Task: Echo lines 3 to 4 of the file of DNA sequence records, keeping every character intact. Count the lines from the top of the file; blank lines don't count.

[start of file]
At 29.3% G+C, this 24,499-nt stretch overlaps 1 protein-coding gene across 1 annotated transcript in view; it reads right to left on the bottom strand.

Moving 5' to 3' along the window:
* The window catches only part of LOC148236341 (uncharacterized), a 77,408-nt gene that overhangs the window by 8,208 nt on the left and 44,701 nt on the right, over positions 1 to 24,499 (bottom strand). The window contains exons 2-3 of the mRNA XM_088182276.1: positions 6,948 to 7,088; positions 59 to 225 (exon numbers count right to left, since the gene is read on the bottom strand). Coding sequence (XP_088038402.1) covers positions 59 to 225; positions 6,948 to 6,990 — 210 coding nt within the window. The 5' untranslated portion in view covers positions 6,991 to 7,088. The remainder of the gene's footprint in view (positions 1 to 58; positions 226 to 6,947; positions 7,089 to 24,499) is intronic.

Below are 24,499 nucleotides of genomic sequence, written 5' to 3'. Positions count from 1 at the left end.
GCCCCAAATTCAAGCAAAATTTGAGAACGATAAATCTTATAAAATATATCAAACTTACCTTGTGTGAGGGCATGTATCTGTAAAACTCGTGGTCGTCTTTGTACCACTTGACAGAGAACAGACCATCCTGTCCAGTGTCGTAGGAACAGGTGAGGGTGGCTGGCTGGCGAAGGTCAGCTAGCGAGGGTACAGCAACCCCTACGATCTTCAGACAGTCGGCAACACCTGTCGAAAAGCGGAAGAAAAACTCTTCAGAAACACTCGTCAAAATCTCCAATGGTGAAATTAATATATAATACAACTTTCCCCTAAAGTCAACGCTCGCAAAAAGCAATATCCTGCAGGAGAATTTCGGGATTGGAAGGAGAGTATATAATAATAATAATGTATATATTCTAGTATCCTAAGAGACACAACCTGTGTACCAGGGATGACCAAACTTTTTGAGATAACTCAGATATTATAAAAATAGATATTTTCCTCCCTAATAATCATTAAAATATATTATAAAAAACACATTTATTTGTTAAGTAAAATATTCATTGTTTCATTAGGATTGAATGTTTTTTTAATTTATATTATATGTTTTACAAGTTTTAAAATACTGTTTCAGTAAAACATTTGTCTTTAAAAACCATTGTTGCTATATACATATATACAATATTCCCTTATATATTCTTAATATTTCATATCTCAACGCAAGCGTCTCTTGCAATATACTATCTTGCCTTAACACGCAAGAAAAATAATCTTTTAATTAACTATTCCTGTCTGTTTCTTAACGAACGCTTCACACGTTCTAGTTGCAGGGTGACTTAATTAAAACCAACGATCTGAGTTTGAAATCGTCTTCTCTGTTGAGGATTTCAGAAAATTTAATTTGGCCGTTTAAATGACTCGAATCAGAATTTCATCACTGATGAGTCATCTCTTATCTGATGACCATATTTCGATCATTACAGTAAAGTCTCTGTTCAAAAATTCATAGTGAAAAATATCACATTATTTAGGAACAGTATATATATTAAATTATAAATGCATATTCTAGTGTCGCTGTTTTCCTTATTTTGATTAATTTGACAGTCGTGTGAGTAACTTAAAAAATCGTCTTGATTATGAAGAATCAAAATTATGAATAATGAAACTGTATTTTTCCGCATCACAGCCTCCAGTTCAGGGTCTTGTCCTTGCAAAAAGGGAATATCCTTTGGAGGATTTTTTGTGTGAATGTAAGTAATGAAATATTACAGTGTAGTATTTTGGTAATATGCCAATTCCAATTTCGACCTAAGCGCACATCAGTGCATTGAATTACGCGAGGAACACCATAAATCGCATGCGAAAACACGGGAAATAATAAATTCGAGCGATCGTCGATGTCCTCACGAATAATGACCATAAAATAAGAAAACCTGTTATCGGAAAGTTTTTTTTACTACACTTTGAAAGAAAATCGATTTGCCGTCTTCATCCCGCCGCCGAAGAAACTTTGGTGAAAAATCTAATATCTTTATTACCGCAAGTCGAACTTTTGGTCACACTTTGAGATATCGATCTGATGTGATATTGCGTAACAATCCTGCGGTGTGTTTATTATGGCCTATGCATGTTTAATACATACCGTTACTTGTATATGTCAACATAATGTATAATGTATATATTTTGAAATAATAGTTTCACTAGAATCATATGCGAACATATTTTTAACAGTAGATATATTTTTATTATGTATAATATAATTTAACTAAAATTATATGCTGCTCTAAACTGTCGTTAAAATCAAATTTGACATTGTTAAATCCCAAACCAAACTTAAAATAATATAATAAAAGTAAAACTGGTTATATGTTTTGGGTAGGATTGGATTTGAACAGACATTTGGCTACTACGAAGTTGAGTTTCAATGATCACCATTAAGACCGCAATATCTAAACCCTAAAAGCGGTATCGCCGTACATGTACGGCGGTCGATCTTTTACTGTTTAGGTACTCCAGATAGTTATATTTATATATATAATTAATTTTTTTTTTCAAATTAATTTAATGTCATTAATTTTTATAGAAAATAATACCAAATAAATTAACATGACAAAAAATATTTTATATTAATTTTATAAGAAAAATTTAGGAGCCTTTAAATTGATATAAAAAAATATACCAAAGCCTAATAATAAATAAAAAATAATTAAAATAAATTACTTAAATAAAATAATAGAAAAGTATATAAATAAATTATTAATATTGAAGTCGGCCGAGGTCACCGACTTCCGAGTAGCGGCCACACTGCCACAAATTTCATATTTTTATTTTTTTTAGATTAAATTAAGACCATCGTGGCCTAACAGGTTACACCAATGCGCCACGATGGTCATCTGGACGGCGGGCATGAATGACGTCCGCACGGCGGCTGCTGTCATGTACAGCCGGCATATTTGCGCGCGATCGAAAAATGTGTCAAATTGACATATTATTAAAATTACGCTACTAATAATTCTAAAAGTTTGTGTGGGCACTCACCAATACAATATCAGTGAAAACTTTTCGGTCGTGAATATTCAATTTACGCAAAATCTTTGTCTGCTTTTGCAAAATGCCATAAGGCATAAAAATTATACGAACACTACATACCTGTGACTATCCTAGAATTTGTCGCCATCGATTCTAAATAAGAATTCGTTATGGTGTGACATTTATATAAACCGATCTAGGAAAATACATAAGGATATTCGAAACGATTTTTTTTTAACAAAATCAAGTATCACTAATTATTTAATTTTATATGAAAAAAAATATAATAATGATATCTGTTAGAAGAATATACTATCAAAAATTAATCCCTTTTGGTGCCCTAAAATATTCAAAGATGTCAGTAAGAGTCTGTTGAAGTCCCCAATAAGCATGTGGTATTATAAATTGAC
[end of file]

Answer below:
* The window catches only part of LOC148236341 (uncharacterized), a 77,408-nt gene that overhangs the window by 8,208 nt on the left and 44,701 nt on the right, over positions 1 to 24,499 (bottom strand). The window contains exons 2-3 of the mRNA XM_088182276.1: positions 6,948 to 7,088; positions 59 to 225 (exon numbers count right to left, since the gene is read on the bottom strand). Coding sequence (XP_088038402.1) covers positions 59 to 225; positions 6,948 to 6,990 — 210 coding nt within the window. The 5' untranslated portion in view covers positions 6,991 to 7,088. The remainder of the gene's footprint in view (positions 1 to 58; positions 226 to 6,947; positions 7,089 to 24,499) is intronic.

Below are 24,499 nucleotides of genomic sequence, written 5' to 3'. Positions count from 1 at the left end.